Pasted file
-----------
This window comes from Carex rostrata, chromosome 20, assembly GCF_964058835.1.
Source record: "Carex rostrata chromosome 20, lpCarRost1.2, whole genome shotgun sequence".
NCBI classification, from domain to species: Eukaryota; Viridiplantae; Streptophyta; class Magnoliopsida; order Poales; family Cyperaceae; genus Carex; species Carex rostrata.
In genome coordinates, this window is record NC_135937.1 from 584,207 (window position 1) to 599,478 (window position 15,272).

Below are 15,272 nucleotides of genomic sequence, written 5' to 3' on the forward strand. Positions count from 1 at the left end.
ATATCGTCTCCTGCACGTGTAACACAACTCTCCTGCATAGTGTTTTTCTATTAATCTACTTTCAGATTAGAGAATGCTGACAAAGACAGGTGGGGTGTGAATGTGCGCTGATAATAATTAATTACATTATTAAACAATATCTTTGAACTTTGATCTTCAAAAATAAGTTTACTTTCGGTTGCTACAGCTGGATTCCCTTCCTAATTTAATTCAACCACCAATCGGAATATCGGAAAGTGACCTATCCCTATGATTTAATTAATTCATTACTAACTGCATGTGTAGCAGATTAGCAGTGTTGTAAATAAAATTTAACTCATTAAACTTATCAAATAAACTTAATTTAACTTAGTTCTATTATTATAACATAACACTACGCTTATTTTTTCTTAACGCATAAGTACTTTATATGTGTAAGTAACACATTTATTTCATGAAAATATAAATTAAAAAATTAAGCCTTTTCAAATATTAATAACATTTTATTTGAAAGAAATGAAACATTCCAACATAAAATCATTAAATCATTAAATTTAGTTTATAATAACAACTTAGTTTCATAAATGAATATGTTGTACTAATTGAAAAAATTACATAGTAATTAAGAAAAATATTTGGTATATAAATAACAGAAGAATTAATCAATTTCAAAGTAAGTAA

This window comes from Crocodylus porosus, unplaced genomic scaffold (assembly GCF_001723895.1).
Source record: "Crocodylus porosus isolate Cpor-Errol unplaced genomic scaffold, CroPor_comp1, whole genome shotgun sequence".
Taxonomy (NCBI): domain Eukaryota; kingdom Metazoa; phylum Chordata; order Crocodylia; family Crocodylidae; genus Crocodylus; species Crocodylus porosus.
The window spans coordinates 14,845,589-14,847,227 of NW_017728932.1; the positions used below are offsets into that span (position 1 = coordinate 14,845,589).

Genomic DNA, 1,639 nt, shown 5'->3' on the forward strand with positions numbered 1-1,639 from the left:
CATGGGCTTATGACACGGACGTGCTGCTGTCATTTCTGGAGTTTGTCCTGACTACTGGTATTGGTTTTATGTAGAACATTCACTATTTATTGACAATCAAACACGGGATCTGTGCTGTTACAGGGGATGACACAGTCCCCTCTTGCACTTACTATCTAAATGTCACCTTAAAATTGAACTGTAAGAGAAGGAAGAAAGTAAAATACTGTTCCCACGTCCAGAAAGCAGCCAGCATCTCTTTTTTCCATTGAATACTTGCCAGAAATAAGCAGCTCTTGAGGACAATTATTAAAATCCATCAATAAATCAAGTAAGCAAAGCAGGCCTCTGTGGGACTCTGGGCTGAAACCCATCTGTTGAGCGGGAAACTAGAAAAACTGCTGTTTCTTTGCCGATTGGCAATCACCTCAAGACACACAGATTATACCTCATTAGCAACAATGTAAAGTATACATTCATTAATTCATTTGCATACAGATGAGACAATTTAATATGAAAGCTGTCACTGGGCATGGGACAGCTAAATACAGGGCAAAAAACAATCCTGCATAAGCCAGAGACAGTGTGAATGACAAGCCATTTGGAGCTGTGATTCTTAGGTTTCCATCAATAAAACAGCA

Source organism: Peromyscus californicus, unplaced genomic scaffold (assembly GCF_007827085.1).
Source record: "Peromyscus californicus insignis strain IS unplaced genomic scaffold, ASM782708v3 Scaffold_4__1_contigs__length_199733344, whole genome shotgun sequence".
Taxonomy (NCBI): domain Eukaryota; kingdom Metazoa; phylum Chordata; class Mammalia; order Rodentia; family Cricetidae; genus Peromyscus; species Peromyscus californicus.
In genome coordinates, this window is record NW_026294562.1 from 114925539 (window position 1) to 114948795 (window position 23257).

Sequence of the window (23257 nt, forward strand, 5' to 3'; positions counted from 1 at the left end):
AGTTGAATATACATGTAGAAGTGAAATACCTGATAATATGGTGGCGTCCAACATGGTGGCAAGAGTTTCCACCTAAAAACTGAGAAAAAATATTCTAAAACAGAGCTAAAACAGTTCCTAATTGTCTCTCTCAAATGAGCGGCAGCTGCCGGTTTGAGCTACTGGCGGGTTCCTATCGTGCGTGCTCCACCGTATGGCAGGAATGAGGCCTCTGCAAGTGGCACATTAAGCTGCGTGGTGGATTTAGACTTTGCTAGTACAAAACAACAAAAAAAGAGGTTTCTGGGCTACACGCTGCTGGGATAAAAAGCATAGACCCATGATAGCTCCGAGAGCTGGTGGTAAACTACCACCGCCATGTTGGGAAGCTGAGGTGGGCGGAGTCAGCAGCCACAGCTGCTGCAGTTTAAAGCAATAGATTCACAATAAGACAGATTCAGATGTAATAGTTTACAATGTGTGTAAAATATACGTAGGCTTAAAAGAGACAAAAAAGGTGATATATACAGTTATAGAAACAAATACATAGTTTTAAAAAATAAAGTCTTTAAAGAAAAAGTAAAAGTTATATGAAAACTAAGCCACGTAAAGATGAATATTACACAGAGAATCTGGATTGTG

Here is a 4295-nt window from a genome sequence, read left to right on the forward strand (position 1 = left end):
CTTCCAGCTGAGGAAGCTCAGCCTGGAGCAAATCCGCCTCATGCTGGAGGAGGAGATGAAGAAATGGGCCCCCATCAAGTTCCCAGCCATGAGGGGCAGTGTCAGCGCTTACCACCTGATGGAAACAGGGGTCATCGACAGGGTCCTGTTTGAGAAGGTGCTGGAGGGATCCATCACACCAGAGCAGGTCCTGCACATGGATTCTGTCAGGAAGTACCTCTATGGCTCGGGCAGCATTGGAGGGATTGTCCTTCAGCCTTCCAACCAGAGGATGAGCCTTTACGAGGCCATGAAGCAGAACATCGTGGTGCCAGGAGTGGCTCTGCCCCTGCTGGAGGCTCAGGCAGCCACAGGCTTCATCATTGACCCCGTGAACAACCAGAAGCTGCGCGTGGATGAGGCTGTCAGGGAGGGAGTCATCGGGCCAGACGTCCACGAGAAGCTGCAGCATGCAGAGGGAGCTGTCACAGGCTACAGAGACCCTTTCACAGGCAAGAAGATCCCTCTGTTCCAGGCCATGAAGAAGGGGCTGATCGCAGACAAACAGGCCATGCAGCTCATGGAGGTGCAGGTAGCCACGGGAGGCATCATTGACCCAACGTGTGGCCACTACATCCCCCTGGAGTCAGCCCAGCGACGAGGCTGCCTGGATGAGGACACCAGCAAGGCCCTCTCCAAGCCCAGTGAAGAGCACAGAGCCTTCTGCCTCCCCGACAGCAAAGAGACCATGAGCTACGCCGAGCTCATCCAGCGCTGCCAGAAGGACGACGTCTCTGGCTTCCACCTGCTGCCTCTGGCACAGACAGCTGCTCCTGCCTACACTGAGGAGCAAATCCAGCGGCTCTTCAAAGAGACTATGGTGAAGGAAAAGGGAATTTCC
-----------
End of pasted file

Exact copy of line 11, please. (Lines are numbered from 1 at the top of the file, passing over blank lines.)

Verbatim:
Genomic DNA, 1,639 nt, shown 5'->3' on the forward strand with positions numbered 1-1,639 from the left: